Guangzhou is no Beijing or Shanghai, in terms of technological advancements or the saturation of startups in those markets. But more entrepreneurs are starting to eye Guangzhou as the next place to start up in, thanks to lower living costs, said Cheung.
Carel van Apeldoorn, Co-organiser and Chapter Director of StartUp Grind Guangzhou and CEO of Ink361.com, also shared his thoughts. He told e27, “Guangzhou is a smaller startup scene compared to Beijing, which attracts a lot of teams because of the availability of funding from this region. Shanghai tends to have more pure software startups. Hong Kong has an active startup scene, but has two disadvantages.”
Firstly, in Hong Kong, operational costs can be exorbitant for the typical Chinese startup, he continued. Thus, many of these companies leave for Shenzhen. Secondly, the investment climate for startups, he said, is not optimal in Hong Kong. “Hong Kong investors expect returns in a very short time and favour investments in cash flow positive businesses and real estate,” explained the entrepreneur.
Of course, change is not going to happen overnight. But it will start soon. With co-working spaces like Yi-gather and Inno-Valley based in the city, and incubator programmes like a new initiative known as 6cit.com, entrepreneurs are able to connect and learn from like-minded people.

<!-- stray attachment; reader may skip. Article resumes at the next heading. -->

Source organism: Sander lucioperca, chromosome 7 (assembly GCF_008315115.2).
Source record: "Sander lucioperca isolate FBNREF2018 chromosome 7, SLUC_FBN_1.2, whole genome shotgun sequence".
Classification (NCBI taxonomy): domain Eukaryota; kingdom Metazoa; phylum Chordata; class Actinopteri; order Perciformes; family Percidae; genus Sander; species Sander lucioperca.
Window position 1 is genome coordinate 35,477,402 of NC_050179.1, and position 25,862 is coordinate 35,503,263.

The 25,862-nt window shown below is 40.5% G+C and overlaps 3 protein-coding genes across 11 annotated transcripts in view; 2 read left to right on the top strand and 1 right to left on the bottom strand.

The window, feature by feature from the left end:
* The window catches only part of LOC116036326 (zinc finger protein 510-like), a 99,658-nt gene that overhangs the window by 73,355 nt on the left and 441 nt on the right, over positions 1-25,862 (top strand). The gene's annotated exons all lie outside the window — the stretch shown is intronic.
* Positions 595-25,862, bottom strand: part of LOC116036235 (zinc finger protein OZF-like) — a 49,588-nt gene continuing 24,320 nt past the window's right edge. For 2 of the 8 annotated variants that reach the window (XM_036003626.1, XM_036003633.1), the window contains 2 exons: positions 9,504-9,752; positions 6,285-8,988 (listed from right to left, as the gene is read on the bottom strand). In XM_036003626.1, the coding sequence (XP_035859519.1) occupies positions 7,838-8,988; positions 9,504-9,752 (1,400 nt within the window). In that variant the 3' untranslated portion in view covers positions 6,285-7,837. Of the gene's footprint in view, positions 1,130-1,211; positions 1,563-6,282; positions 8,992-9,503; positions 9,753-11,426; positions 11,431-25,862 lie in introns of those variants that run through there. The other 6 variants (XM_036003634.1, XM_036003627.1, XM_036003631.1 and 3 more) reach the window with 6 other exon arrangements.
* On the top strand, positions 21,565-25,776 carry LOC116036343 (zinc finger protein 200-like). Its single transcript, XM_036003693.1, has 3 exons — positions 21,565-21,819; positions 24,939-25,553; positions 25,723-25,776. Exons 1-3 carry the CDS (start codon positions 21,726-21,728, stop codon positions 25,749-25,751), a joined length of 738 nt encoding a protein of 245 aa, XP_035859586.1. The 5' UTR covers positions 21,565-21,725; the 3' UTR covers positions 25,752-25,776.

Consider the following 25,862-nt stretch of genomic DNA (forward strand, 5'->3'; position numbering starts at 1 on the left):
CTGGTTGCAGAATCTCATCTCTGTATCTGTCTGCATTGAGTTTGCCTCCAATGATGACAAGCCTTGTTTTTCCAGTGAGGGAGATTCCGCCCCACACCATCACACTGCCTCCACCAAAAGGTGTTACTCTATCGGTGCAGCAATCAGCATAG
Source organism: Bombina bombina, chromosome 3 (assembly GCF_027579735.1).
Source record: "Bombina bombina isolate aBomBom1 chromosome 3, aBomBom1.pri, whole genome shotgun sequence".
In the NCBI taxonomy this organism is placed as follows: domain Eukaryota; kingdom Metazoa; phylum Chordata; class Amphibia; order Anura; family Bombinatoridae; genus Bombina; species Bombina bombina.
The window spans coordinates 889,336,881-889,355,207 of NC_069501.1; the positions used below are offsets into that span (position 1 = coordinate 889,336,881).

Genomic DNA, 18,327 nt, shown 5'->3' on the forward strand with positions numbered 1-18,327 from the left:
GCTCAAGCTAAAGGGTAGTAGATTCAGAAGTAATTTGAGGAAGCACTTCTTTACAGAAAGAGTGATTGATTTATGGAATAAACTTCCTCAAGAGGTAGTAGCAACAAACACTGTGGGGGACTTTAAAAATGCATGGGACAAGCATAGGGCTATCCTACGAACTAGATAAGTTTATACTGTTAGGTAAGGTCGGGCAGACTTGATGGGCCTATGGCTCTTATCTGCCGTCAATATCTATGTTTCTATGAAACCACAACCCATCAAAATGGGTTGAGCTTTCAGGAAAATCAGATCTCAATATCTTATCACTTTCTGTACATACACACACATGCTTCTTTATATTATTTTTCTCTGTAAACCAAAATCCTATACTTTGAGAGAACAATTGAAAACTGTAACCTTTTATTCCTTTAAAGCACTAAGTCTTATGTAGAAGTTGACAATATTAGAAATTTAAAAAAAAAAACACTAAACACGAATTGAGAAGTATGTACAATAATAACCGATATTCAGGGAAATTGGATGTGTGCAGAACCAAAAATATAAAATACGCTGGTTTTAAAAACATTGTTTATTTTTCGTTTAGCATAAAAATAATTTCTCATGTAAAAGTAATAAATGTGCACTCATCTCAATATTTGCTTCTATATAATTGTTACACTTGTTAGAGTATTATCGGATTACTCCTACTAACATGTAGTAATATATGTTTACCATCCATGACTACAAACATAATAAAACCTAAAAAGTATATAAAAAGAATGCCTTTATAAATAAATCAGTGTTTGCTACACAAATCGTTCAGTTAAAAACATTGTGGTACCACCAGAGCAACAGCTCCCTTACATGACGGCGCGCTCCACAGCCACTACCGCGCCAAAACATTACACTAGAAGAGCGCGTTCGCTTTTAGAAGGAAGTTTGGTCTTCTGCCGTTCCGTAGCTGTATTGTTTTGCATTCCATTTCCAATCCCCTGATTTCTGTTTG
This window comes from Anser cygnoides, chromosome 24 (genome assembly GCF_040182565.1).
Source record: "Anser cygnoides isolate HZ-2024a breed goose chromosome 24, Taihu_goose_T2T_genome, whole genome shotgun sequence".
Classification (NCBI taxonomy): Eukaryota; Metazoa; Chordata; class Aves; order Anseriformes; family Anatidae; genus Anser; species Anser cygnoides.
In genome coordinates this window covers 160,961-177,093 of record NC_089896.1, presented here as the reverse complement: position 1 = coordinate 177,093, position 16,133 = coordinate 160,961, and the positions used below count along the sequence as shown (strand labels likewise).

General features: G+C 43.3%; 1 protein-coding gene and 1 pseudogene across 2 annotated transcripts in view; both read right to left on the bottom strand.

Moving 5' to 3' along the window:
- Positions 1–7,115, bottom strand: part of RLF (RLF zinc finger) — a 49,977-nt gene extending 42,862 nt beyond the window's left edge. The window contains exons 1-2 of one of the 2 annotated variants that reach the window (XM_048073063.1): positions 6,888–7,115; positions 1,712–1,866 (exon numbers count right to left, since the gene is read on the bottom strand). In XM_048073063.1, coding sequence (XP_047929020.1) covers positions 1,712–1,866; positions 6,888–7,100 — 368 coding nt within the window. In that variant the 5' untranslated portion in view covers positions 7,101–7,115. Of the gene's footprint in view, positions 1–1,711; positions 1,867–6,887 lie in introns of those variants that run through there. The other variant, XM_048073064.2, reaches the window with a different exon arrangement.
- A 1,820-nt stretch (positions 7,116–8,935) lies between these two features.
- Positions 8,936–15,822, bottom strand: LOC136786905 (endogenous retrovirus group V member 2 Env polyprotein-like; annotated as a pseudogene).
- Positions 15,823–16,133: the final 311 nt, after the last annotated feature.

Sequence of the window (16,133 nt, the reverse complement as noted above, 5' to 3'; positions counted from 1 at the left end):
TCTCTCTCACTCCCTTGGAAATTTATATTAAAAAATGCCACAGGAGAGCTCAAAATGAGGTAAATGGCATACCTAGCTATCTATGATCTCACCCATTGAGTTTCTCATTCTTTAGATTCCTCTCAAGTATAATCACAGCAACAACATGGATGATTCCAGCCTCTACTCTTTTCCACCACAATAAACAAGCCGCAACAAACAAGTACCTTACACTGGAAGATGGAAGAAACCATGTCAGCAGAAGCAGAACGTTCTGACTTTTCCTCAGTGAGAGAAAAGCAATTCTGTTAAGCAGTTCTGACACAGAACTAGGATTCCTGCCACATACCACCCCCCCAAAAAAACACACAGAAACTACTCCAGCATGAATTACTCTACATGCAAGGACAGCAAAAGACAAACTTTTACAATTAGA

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“There are venture capitalists and angel investors that can help teams with the funding of their projects, but all in a relatively modest scale with huge potential,” added Apeldoorn.
The flip side
However, while potential is brimming, there are a few disadvantages and limitations to bear in mind. Good team members are still difficult to find. “Chinese startups tend not to be as open as Western startups that like to share and help each other more frequently,” said Apeldoorn, adding that a stable income in a big and respectable company is still considered ideal to most people. “Startups … (come) with high uncertainty and less prestige,” he noted.
Another point to note is that having trusted partners locally is integral to setting up in Guangzhou, shared the Founders of iMaibo, who are both originally from Hong Kong. Their investors include Guangzhou’s Nanfang Media, which has a long list of magazines and newspapers under its umbrella.
Furthermore, people in Guangzhou are very conservative, said Cheung. He added, “They work before they talk. It (the entrepreneurial scene) is still budding here.” While being in ‘stealth mode’ can help the company focus on delivering a product that users want, it can also be detrimental in terms of funding and user acquisition opportunities.
Turning to a go-to place
The growing appeal of Guangzhou as a new startup hub is apparent. Its proximity to manufacturing heaven Shenzhen and urban jungle Hong Kong where investors are gathered is working in its favour.
In conclusion, Apeldoorn said, “With the current trend of ‘Internet of Things’ and ‘Robotisation’, Guangzhou is going to be the go-to place for startup entrepreneurs who want to play a leading role in these upcoming and rapidly developing industries.”